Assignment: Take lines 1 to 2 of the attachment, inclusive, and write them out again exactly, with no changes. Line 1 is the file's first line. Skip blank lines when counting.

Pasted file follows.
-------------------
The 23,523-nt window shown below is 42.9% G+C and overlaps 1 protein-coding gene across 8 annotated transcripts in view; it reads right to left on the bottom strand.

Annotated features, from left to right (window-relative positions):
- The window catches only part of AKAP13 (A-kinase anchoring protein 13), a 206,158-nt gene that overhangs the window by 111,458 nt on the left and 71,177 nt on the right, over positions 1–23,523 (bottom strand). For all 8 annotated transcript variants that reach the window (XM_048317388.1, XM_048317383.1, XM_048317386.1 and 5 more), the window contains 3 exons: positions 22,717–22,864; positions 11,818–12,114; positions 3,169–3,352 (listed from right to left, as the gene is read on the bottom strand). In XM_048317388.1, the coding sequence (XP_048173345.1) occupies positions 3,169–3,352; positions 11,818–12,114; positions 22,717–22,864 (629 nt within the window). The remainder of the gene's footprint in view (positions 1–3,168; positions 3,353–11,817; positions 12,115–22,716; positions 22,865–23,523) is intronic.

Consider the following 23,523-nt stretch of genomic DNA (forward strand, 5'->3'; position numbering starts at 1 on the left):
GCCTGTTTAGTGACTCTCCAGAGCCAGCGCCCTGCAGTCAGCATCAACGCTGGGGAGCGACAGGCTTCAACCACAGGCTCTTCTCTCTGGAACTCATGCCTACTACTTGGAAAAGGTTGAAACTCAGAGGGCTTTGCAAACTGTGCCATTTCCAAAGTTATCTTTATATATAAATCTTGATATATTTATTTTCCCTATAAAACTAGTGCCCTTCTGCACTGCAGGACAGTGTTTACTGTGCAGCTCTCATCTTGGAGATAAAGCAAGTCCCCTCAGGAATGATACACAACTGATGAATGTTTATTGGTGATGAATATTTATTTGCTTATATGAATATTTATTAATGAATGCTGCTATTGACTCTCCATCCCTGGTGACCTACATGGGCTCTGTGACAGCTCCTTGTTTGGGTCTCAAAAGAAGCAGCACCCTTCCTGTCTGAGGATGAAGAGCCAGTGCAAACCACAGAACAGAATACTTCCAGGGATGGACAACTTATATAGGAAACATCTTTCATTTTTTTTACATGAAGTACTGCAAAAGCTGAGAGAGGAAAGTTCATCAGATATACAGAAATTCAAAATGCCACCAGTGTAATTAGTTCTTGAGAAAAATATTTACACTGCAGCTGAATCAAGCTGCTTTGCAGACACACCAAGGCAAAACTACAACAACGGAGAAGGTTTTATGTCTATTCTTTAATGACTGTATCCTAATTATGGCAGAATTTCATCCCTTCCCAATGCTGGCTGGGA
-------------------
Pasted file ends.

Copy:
The 23,523-nt window shown below is 42.9% G+C and overlaps 1 protein-coding gene across 8 annotated transcripts in view; it reads right to left on the bottom strand.

Annotated features, from left to right (window-relative positions):